Top 10 Riffyn Science Blog Posts in 2018

1 Understanding Family-Wise Error Rate

Family-Wise Error Rate (FWER) is an approach for multiple testing correction. It is a scary sounding term, but don’t be deterred...

2 Understanding False Discovery Rate

FDR is a very simple concept. It is the number of false discoveries in an experiment divided by total number of discoveries in that experiment. But there is a problem...

3 Riffyn launches Open Access for scientists at non-profits

To celebrate the ground-breaking publication of Riffyn SDE in the journal Scientific Data, Riffyn is launching Open Access which provides free use...

4 The Most Important Scientific Calculation You Never Do

If you test tens or hundreds of samples in a single experiment, it’s guaranteed that you’ll find many false positive results, in every experiment. So what can you do about it?

5 A Better Way to Hit-Pick Strains, Enzymes, and Anything Else

Riffyn allows users to directly associate decision criteria with hit data to enable improved selection processes and ultimately smarter, faster product development.

6 Shorter Time to Market is Reshaping Biopharma R&D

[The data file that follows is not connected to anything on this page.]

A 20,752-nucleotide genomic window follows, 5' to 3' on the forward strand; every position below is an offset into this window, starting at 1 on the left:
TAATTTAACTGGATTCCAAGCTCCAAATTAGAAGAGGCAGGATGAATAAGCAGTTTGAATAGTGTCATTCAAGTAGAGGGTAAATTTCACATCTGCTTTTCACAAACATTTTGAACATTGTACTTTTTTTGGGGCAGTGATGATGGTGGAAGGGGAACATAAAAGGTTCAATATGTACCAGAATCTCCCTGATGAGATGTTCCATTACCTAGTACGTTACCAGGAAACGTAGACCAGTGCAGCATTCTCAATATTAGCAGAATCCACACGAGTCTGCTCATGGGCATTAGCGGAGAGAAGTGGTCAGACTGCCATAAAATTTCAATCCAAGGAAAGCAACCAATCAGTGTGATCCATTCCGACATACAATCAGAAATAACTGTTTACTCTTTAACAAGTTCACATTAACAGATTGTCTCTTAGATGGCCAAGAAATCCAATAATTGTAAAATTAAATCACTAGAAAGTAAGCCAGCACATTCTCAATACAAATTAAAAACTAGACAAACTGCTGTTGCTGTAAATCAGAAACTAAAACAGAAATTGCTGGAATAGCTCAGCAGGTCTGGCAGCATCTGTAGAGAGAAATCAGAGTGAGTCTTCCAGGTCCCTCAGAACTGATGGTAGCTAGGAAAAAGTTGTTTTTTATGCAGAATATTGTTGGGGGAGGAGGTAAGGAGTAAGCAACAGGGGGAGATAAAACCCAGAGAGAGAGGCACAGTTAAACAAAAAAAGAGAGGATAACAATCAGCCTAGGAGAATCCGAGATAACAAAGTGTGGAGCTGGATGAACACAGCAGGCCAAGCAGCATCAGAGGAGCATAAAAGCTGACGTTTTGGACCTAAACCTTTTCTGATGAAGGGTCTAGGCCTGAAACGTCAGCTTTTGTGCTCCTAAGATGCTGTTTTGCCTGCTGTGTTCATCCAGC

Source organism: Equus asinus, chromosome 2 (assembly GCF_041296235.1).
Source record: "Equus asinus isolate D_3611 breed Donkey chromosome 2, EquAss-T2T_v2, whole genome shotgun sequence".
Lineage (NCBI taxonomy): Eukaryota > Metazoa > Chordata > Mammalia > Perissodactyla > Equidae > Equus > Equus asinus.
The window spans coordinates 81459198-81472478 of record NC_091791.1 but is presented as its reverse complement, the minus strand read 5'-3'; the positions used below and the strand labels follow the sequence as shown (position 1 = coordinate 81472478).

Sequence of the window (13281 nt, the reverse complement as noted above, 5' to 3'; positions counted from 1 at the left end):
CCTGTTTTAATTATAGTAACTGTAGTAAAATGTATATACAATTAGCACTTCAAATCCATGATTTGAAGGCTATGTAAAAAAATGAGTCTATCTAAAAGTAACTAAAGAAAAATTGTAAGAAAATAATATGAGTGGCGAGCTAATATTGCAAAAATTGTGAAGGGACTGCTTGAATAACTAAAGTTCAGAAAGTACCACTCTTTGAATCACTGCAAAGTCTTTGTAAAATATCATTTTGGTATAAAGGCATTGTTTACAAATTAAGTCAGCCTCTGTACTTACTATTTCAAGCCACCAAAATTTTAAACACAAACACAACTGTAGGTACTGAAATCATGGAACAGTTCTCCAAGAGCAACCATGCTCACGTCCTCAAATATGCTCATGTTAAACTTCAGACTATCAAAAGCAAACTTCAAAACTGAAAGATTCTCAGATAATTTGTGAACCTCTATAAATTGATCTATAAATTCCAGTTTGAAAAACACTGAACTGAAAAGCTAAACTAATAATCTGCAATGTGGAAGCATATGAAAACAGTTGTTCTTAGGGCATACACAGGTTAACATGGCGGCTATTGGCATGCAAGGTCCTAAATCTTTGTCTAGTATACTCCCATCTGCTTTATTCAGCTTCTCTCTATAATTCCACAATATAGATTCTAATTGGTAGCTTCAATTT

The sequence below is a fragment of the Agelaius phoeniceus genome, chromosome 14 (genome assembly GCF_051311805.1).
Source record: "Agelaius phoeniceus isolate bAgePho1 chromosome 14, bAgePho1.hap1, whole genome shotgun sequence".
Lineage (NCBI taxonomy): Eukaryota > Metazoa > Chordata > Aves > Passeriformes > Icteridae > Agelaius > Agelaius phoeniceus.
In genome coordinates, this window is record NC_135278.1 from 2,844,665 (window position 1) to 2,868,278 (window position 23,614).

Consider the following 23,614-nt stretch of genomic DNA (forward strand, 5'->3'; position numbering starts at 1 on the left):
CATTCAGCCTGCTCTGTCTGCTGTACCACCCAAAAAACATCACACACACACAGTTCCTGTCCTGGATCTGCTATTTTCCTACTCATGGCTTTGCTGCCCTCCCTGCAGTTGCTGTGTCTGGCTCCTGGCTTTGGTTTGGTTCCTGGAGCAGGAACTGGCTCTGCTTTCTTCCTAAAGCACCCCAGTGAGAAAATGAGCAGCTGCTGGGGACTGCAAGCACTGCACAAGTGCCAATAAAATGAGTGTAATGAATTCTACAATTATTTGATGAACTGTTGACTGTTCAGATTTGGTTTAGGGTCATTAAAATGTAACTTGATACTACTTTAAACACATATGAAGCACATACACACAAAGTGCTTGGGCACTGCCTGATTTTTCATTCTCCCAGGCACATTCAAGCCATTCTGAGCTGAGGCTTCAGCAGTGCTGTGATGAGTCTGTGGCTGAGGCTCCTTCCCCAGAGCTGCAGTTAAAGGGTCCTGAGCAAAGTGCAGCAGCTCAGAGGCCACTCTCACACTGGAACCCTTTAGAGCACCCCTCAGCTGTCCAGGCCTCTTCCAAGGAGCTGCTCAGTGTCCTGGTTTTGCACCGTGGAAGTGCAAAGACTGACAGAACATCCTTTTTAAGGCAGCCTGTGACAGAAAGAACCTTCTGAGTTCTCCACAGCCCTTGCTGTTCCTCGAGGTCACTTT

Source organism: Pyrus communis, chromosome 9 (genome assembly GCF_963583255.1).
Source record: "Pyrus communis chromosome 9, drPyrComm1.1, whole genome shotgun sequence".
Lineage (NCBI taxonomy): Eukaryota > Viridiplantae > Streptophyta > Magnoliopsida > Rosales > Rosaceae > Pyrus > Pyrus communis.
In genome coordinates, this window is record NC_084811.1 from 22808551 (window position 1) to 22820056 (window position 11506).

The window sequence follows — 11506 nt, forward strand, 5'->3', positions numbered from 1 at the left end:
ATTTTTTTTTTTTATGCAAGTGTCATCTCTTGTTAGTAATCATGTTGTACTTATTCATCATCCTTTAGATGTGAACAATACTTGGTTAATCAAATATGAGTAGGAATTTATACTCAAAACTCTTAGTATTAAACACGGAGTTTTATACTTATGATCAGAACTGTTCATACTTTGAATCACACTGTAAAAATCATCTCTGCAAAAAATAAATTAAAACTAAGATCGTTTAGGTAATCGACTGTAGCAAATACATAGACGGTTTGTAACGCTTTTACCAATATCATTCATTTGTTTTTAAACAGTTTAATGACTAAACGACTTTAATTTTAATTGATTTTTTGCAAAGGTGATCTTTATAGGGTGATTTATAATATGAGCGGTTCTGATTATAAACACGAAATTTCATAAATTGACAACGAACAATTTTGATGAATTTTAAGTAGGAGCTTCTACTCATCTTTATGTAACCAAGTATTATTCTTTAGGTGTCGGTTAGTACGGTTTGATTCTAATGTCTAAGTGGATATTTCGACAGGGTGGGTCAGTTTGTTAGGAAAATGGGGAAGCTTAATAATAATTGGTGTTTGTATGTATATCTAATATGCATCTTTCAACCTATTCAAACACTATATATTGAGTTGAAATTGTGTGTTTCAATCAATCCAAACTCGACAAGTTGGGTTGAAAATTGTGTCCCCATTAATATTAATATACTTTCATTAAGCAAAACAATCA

Drug makers are focused on reducing the time to market for new drugs. Here we outline some of the ways they are doing that.

7 Be your own data scientist — it’s easier than you think

If you have assumed that data science is only for data scientists, then you're probably missing some important discoveries.

8 Buried in Data and Starving for Information

Since the time of Newton and Galileo, the tools for capturing and communicating science have remained conceptually unchanged. But these tools are wholly inadequate for today's science...

9 Data is Like Ikea Furniture, It’s Best Shipped Flat

The key to analyzing data faster and more accurately is in the way we record and organize our data. But those tables we all make in Excel are going to cause you problems in the long run.

10 The Importance of Measurement Systems

Your science is only as good as your ability to measure outcomes. Where should effort be placed in measurement system development?

Douglas Williams